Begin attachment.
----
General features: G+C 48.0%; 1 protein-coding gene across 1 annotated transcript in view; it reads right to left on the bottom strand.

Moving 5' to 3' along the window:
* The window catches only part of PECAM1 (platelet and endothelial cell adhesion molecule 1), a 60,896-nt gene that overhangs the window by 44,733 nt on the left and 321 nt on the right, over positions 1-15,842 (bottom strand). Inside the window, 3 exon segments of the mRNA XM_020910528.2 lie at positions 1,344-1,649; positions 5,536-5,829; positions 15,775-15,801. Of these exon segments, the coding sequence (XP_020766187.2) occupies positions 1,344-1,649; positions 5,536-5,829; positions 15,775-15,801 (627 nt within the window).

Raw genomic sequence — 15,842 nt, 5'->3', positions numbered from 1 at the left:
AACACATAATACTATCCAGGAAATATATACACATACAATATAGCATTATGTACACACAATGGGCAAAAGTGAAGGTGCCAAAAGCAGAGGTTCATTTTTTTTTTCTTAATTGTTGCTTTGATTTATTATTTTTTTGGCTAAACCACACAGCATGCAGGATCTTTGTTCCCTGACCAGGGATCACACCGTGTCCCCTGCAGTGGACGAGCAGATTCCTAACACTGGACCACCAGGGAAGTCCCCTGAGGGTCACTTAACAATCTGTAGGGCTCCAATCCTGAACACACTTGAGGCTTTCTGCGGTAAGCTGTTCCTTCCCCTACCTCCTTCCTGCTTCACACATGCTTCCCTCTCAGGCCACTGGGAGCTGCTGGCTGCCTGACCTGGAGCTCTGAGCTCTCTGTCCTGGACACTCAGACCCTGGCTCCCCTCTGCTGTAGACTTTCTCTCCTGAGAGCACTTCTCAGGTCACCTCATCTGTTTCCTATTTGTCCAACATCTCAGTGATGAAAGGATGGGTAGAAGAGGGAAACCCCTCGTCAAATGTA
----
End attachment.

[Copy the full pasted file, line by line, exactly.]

General features: G+C 48.0%; 1 protein-coding gene across 1 annotated transcript in view; it reads right to left on the bottom strand.

Moving 5' to 3' along the window:
* The window catches only part of PECAM1 (platelet and endothelial cell adhesion molecule 1), a 60,896-nt gene that overhangs the window by 44,733 nt on the left and 321 nt on the right, over positions 1-15,842 (bottom strand). Inside the window, 3 exon segments of the mRNA XM_020910528.2 lie at positions 1,344-1,649; positions 5,536-5,829; positions 15,775-15,801. Of these exon segments, the coding sequence (XP_020766187.2) occupies positions 1,344-1,649; positions 5,536-5,829; positions 15,775-15,801 (627 nt within the window).

Raw genomic sequence — 15,842 nt, 5'->3', positions numbered from 1 at the left:
AACACATAATACTATCCAGGAAATATATACACATACAATATAGCATTATGTACACACAATGGGCAAAAGTGAAGGTGCCAAAAGCAGAGGTTCATTTTTTTTTTCTTAATTGTTGCTTTGATTTATTATTTTTTTGGCTAAACCACACAGCATGCAGGATCTTTGTTCCCTGACCAGGGATCACACCGTGTCCCCTGCAGTGGACGAGCAGATTCCTAACACTGGACCACCAGGGAAGTCCCCTGAGGGTCACTTAACAATCTGTAGGGCTCCAATCCTGAACACACTTGAGGCTTTCTGCGGTAAGCTGTTCCTTCCCCTACCTCCTTCCTGCTTCACACATGCTTCCCTCTCAGGCCACTGGGAGCTGCTGGCTGCCTGACCTGGAGCTCTGAGCTCTCTGTCCTGGACACTCAGACCCTGGCTCCCCTCTGCTGTAGACTTTCTCTCCTGAGAGCACTTCTCAGGTCACCTCATCTGTTTCCTATTTGTCCAACATCTCAGTGATGAAAGGATGGGTAGAAGAGGGAAACCCCTCGTCAAATGTA